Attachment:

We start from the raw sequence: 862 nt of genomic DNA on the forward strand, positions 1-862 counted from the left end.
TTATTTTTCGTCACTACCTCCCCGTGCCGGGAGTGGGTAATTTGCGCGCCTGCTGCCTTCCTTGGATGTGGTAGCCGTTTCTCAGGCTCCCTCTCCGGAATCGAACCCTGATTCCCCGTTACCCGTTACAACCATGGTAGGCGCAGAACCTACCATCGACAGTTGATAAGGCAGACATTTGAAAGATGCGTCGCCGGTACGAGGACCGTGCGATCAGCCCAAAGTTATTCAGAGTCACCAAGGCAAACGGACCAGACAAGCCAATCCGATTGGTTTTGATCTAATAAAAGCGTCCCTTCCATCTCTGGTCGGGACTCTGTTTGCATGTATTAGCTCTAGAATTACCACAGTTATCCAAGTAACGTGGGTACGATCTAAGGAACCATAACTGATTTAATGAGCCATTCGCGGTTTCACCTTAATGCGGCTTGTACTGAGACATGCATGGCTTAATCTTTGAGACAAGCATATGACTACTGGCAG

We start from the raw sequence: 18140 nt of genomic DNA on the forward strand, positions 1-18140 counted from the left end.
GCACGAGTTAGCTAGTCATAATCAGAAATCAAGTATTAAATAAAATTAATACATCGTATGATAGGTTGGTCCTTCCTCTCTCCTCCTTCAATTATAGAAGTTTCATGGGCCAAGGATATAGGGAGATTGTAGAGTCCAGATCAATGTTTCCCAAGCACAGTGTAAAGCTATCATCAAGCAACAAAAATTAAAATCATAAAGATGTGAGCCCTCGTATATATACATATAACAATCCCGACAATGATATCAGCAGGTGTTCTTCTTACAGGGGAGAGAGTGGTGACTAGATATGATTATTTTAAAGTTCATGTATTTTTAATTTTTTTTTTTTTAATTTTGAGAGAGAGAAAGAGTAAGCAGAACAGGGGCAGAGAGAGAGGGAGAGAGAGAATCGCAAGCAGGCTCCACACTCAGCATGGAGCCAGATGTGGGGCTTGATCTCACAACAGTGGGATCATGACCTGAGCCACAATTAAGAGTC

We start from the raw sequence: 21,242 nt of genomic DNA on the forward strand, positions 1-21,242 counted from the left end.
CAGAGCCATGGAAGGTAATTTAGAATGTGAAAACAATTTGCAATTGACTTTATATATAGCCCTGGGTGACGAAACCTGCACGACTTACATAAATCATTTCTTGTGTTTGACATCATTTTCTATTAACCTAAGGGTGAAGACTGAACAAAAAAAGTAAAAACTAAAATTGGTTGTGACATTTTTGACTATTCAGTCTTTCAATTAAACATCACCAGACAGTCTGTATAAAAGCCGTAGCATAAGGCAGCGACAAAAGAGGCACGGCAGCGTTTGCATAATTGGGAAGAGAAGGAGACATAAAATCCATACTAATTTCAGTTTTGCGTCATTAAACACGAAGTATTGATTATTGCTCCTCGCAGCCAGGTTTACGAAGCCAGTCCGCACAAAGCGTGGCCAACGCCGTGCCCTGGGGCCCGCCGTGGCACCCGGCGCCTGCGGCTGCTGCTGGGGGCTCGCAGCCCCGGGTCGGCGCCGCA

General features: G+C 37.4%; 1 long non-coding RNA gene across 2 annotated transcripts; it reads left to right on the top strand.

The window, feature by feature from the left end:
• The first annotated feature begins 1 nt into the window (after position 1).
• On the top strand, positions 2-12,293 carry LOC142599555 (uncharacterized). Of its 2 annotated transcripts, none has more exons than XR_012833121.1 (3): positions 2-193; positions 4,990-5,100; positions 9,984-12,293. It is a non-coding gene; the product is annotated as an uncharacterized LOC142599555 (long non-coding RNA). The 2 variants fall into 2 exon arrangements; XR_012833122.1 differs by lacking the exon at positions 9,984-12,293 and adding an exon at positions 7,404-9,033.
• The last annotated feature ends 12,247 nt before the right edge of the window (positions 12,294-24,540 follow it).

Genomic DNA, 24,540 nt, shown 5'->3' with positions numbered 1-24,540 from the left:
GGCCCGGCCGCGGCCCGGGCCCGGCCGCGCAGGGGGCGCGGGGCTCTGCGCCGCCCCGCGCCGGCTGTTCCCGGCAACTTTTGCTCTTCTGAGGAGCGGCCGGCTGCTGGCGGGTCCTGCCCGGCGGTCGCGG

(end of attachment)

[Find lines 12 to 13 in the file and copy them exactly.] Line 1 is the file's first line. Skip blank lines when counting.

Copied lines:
Genomic DNA, 24,540 nt, shown 5'->3' with positions numbered 1-24,540 from the left:
GGCCCGGCCGCGGCCCGGGCCCGGCCGCGCAGGGGGCGCGGGGCTCTGCGCCGCCCCGCGCCGGCTGTTCCCGGCAACTTTTGCTCTTCTGAGGAGCGGCCGGCTGCTGGCGGGTCCTGCCCGGCGGTCGCGG